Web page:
Written by Kimmy Smith - Founder
Congratulations on your pregnancy! We know it may be hard to feel excited about the little life growing inside of you when you are experiencing unrelenting waves of nausea and fatigue.
If you are feeling defeated or deflated by morning sickness, please know that for the majority of women it passes .Hopefully, at around 12-14 weeks, you will start to feel like your normal self. You will have the energy to eat well, move your body and feel excited about your pregnancy. In the meantime, if you feel like a cloud of fatigue descended on you, do the best you can. Rest as much as you can. Eat whatever you can stomach and try to take care of yourself.
In this post, we are sharing expert advice as well as our own personal experiences to help you to manage and survive morning sickness. We will cover:
Pregnancy is a time when nutrition is of great importance. We are grateful to have dietician Stefanie Valakas, nutritionist Zoe Bingley-Pullin and naturopath Belinda Kirkpatrick and in the EMP sharing their expert advice regarding nutrition and the first trimester.
Morning sickness is generally caused by an influx of hormones, which of course you need to hold that little bub in place but it can make some women feel really unwell.
Some tips from our expert nutrition panel include:
1. Eat Small Protein-Rich Meals Regularly
Naturopath Belinda Kirkpatrick recommends eating small protein-rich meals to help keep your blood sugar levels stable. If you allow yourself to get too hungry between meals, it leads to a drop in blood sugar which can make nausea feel worse. Having a small snack containing protein every hour or two will help to stabilise your blood sugar levels and reduce nausea.
2. Focus on Nutrient Quality rather than Quantity
Clinical Dietician Stefanie Valakas recommends looking for nutrient quality over quantity. The key nutrients she recommends focussing on are folic acid or folate, iodine, iron and zinc as well as omega 3 fatty acids. Having a high-quality practitioner range multi-vitamin will help to supplement your dietary needs whilst you are feeling sick.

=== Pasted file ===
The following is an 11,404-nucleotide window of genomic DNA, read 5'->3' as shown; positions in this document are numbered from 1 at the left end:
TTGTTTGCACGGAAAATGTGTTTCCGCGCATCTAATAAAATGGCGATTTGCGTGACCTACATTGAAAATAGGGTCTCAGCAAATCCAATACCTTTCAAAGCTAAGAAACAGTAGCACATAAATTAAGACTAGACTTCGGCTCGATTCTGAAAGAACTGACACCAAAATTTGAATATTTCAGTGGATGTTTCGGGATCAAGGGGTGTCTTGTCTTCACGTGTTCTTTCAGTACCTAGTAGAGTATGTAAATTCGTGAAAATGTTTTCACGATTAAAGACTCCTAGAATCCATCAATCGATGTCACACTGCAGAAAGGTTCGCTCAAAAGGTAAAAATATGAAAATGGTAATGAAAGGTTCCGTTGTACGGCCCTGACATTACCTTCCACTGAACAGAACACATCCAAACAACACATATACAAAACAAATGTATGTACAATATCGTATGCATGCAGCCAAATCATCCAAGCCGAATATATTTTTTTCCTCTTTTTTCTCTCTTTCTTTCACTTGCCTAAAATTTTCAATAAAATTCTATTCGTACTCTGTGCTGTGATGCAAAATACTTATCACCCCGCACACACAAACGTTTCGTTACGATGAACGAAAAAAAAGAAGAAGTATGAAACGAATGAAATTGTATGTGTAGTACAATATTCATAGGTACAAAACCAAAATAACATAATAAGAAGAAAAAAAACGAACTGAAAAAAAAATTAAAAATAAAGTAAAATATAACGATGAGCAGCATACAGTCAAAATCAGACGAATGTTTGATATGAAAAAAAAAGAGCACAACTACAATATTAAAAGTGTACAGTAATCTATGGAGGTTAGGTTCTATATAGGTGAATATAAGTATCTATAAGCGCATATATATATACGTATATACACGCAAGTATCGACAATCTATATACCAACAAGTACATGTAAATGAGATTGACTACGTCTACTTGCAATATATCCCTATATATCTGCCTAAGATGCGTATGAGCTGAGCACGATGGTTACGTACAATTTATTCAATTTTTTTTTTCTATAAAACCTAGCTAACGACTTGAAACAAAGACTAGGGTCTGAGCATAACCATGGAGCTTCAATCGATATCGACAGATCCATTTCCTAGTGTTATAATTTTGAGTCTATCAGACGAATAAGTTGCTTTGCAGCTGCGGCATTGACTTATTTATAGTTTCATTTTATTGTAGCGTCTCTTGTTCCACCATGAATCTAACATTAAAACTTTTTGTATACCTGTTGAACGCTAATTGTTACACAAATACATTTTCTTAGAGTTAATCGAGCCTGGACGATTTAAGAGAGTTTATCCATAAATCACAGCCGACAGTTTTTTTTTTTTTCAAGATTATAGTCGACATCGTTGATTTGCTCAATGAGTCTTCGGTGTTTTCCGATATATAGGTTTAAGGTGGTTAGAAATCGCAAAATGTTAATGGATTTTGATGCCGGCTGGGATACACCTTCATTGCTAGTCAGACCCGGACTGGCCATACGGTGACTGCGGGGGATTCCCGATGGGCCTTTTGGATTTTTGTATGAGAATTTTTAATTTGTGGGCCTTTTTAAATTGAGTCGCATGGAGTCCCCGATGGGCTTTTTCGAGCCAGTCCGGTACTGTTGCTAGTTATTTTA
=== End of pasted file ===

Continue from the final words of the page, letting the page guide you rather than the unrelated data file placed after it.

3. Ditch the Guilt
Our recommendation is to try not to stress about the food choices you make during the first trimester. You will eat well again as soon as you feel ready. Your baby’s nutritional needs are tiny during the first trimester. Additionally, your baby will receive all the key nutrients it needs in priority to you. Be kind to yourself and know that this is a great lesson in relinquishing control.
4. Stay Hydrated
Ensure optimal hydration (at least 2 litres of water/ day) as chronic dehydration contributes to morning sickness and also to constipation (which isn't great for your pelvic floor). Sip on water throughout the day, if you are vomiting and bringing everything up seek medical advice
5. Ginger Everything
Increase ginger in your diet, add it to vegetable juices, teas and your cooking to help reduce nausea and relieve indigestion.
6. Vitamin B6
Vitamin B6 has been well researched as an effective treatment in helping to alleviate morning sickness. You can supplement under the guidance of a health professional or use food as medicine. B6 is found in bananas, eggplant, salmon, prunes, sunflower seeds, walnuts, chicken and sweet potatoes & can help relieve symptoms of nausea.
Yoga has so much to offer pregnant women. Women often start yoga for the first time during pregnancy as a safe, low impact way to move and relieve tension. In the EMP our first-trimester yoga classes are designed to help you to reduce stress, improve your breathing and create space within your body. They are also a chance to stop and connect to your baby. We also have a specific yoga for morning sickness class which is helps to provide temporary relief from nausea.
Exercise may the last thing you feel like at the moment. Morning sickness has a way of taking over your life and you just do what you need to to get by. In the Empowered Motherhood Program, we have a series of gentle first trimester classes that will help you to stay connected to your pelvic floor and core + learn safe ways of moving during pregnancy. They are designed to energise not exhaust you.